How to Manage Pests
UC Pest Management Guidelines
(Reviewed 4/10, updated 4/10)
In this Guideline:
Preharvest fruit sampling will
alert you to the need to treat before harvest. (Be sure to check the preharvest
interval of the pesticide if treatment is necessary.) Monitor weekly beginning
at color break (when nectarines start to turn reddish).
How to Sample (View preharvest damage photos for identification)
to 200 randomly selected fresh fruit on the tree (10-20 fruit on 10 trees) by
looking at it on the tree and rotating it slightly to detect damage caused by:
FRUIT EVALUATION AT HARVEST
Take a fruit damage
sample at harvest to assess the effectiveness of the current year's IPM program
and to determine the needs of next year's program; be sure to keep a record for
How to Sample (View harvest damage photos for identification)
Before the sorting
process begins, examine 500 to 1,000 randomly selected fruit from harvest
containers. Plan to sample 500 fruit for each variety unless unexpected damage
is discovered, in which case increase the sample size up to a maximum of 1,000
fruit in order to thoroughly assess the damage. Distinguish damage caused by
peach twig borer, oriental fruit moth, and leafrollers, San Jose scale, stink
bugs, plant bugs, and katydids as well as brown rot, rust, and scab.
Look for the
Larvae or larval feeding from peach twig
fruit moth, or
twig borer: shallow feeding holes. Over time these may appear as scabs.
fruit moth: often small entry holes that may be
difficult to see, especially if brown rot has invaded the site.
tunneling into fruit; shallow holes or grooves in the fruit surface; this
can sometimes be difficult to distinguish from severe thrips
was done just after bloom.
Live or parasitized San Jose
scale and halos or spots on the
Scabs, pits caused by stink bugs, plant bugs,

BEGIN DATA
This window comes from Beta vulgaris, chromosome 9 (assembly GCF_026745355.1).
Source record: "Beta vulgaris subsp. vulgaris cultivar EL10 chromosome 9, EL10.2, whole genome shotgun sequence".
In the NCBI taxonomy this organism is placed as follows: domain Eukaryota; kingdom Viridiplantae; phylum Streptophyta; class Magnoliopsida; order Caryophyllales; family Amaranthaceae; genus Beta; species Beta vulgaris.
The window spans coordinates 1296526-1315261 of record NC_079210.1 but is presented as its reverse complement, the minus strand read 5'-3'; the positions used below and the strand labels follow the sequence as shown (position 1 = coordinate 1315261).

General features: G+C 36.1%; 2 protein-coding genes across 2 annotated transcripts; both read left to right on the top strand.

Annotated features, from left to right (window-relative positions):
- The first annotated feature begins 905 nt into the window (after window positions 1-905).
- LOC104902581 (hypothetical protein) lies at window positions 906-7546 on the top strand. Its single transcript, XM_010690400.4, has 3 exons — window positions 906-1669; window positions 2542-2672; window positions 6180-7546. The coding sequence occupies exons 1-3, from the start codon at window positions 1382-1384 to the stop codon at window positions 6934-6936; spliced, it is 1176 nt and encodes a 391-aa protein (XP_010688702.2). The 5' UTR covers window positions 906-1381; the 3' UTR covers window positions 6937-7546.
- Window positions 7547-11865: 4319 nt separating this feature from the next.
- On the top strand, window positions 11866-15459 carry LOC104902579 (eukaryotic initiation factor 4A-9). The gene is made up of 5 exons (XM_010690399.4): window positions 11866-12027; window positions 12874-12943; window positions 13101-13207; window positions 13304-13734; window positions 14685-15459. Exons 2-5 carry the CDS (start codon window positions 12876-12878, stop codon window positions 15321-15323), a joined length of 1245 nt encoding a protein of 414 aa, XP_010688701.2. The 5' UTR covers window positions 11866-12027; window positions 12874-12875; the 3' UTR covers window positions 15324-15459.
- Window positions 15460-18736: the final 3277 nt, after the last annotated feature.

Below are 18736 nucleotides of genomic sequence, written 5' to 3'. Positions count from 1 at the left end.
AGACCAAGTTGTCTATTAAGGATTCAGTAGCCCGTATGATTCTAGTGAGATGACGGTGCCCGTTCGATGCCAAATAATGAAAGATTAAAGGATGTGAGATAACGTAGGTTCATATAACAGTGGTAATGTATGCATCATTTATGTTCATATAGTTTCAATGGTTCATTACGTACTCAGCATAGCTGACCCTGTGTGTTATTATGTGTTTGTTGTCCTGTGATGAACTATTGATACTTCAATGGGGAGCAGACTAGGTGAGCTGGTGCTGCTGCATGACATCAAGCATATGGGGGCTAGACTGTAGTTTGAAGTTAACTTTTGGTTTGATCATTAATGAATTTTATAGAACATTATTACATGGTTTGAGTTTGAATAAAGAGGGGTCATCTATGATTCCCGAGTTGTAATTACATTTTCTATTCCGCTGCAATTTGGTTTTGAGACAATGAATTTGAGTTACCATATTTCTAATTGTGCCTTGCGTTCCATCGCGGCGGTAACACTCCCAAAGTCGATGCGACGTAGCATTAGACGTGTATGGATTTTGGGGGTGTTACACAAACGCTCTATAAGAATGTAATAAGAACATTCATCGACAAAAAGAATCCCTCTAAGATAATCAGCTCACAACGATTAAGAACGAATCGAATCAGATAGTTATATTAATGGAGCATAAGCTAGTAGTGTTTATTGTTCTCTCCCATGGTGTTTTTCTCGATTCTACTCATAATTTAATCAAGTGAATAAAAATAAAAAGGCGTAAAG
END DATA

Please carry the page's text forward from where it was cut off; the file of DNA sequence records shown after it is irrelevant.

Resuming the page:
Silver discoloration on fruit surface caused by
late season thrips feeding.
- Fruit rot. In many cases, this damage may occur
in conjunction with peach twig borer or oriental fruit moth damage or other
Scab lesions on fruit are dark spots and may
have green or yellow halos. They are most commonly on the upper surface and
may merge to form large blotches.
- Rust lesions, which can resemble stink bug
damage but can be distinguished by the presence of spore masses in the lesions,
and lesions are often surrounded by halos.
Powdery mildew scars are raised, scabby patches
of corky tissue.
Record on a harvest
monitoring form the number of fruit infested
by larvae, type of larvae present or, if there are no larvae present, whether
damage is surface feeding only or if the larvae penetrated the fruit. Record
the number of fruit with live San Jose scale, or parasitized San Jose scale.
Record the number of fruit with damage caused by stink bugs, plant bugs,
katydids, and thrips, and note any indication of rust, brown rot, scab, and
UC IPM Pest Management Guidelines:
UC ANR Publication
W. J. Bentley (Crop Team Leader), UC IPM Program, Kearney Agricultural Center, Parlier
K. R. Day, UC Cooperative Extension Tulare County
R. A. Duncan, UC Cooperative Extension Stanislaus County
J. K. Hasey, UC Cooperative Extension Sutter/Yuba counties
S. Johnson, Pomology, Kearney Agricultural Center, Parlier
J. A. Roncoroni, UC Cooperative Extension Napa County
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